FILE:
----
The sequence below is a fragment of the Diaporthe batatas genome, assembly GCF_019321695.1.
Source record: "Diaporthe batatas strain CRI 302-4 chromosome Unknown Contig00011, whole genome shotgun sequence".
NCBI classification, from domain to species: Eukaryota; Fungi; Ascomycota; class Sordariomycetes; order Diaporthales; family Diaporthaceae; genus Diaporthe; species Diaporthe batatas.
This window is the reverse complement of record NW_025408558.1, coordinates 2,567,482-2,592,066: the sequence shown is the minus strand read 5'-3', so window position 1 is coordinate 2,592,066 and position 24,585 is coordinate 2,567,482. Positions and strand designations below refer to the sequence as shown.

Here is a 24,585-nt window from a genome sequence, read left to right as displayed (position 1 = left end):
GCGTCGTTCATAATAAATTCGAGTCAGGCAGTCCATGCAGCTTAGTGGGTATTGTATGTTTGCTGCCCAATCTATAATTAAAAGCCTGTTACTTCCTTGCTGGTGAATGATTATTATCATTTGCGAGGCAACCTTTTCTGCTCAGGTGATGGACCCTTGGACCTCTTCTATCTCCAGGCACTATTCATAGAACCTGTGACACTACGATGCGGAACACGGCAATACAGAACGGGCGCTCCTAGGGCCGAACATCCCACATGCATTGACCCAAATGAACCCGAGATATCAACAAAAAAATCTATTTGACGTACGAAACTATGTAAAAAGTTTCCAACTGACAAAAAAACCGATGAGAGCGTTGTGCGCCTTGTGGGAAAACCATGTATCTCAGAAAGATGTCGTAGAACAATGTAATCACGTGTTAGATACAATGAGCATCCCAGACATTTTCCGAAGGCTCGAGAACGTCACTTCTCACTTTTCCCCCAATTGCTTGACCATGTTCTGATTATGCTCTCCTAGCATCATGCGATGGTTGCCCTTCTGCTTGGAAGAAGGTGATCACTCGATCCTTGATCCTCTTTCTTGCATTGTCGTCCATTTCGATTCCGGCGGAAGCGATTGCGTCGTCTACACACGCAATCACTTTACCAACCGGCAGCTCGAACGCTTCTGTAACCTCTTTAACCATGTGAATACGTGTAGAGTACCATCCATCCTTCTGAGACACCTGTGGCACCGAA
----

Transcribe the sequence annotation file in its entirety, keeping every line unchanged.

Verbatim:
The sequence below is a fragment of the Diaporthe batatas genome, assembly GCF_019321695.1.
Source record: "Diaporthe batatas strain CRI 302-4 chromosome Unknown Contig00011, whole genome shotgun sequence".
NCBI classification, from domain to species: Eukaryota; Fungi; Ascomycota; class Sordariomycetes; order Diaporthales; family Diaporthaceae; genus Diaporthe; species Diaporthe batatas.
This window is the reverse complement of record NW_025408558.1, coordinates 2,567,482-2,592,066: the sequence shown is the minus strand read 5'-3', so window position 1 is coordinate 2,592,066 and position 24,585 is coordinate 2,567,482. Positions and strand designations below refer to the sequence as shown.

Here is a 24,585-nt window from a genome sequence, read left to right as displayed (position 1 = left end):
GCGTCGTTCATAATAAATTCGAGTCAGGCAGTCCATGCAGCTTAGTGGGTATTGTATGTTTGCTGCCCAATCTATAATTAAAAGCCTGTTACTTCCTTGCTGGTGAATGATTATTATCATTTGCGAGGCAACCTTTTCTGCTCAGGTGATGGACCCTTGGACCTCTTCTATCTCCAGGCACTATTCATAGAACCTGTGACACTACGATGCGGAACACGGCAATACAGAACGGGCGCTCCTAGGGCCGAACATCCCACATGCATTGACCCAAATGAACCCGAGATATCAACAAAAAAATCTATTTGACGTACGAAACTATGTAAAAAGTTTCCAACTGACAAAAAAACCGATGAGAGCGTTGTGCGCCTTGTGGGAAAACCATGTATCTCAGAAAGATGTCGTAGAACAATGTAATCACGTGTTAGATACAATGAGCATCCCAGACATTTTCCGAAGGCTCGAGAACGTCACTTCTCACTTTTCCCCCAATTGCTTGACCATGTTCTGATTATGCTCTCCTAGCATCATGCGATGGTTGCCCTTCTGCTTGGAAGAAGGTGATCACTCGATCCTTGATCCTCTTTCTTGCATTGTCGTCCATTTCGATTCCGGCGGAAGCGATTGCGTCGTCTACACACGCAATCACTTTACCAACCGGCAGCTCGAACGCTTCTGTAACCTCTTTAACCATGTGAATACGTGTAGAGTACCATCCATCCTTCTGAGACACCTGTGGCACCGAA